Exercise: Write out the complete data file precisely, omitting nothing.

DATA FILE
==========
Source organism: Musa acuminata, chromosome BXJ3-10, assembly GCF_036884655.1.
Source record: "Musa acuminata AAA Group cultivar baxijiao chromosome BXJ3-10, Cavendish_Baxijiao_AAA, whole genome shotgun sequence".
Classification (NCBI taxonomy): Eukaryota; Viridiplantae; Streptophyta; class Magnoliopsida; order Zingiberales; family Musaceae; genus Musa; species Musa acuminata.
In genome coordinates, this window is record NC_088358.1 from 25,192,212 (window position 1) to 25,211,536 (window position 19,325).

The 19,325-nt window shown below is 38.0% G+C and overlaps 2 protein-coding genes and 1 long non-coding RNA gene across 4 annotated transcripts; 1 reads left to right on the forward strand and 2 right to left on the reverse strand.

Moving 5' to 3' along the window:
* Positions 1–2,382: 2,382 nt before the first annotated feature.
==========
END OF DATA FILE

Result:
Source organism: Musa acuminata, chromosome BXJ3-10, assembly GCF_036884655.1.
Source record: "Musa acuminata AAA Group cultivar baxijiao chromosome BXJ3-10, Cavendish_Baxijiao_AAA, whole genome shotgun sequence".
Classification (NCBI taxonomy): Eukaryota; Viridiplantae; Streptophyta; class Magnoliopsida; order Zingiberales; family Musaceae; genus Musa; species Musa acuminata.
In genome coordinates, this window is record NC_088358.1 from 25,192,212 (window position 1) to 25,211,536 (window position 19,325).

The 19,325-nt window shown below is 38.0% G+C and overlaps 2 protein-coding genes and 1 long non-coding RNA gene across 4 annotated transcripts; 1 reads left to right on the forward strand and 2 right to left on the reverse strand.

Moving 5' to 3' along the window:
* Positions 1–2,382: 2,382 nt before the first annotated feature.